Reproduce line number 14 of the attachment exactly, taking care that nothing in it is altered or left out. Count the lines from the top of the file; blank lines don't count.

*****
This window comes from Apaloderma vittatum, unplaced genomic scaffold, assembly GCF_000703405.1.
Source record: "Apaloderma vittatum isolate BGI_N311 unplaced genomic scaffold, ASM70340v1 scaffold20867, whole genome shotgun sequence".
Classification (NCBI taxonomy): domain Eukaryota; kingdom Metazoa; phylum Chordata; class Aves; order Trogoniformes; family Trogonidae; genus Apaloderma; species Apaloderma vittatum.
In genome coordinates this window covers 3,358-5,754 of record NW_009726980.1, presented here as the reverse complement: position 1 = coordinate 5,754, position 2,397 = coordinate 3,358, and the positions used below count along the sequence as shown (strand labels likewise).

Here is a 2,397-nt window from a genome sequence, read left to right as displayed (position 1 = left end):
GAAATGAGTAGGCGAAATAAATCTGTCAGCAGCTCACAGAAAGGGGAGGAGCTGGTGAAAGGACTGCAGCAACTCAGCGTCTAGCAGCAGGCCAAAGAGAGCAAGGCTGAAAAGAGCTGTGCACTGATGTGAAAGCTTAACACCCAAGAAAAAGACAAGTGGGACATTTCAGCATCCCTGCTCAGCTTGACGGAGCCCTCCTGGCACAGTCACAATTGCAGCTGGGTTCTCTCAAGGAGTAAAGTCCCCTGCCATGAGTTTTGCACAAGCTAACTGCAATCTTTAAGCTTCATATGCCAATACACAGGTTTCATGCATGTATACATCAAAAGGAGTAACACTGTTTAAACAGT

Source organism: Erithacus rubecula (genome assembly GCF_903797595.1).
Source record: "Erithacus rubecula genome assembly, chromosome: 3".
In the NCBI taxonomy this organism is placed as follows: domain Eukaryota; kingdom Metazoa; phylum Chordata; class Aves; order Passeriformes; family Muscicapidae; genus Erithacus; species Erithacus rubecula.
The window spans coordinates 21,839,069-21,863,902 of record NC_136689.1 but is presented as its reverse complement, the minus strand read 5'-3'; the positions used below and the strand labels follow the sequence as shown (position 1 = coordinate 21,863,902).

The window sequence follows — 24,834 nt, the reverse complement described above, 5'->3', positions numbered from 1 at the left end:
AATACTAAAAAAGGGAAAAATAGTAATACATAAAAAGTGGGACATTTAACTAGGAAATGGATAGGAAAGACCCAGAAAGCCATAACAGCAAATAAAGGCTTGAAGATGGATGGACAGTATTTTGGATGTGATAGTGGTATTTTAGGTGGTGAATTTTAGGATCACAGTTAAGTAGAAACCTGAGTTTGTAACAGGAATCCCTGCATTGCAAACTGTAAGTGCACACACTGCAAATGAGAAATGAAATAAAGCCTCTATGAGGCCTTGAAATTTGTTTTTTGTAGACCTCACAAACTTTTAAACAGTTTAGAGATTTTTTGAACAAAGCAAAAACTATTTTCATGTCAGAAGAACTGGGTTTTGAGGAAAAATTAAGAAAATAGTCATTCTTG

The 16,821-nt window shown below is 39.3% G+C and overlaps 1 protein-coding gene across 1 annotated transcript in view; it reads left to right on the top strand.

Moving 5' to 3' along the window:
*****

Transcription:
Moving 5' to 3' along the window: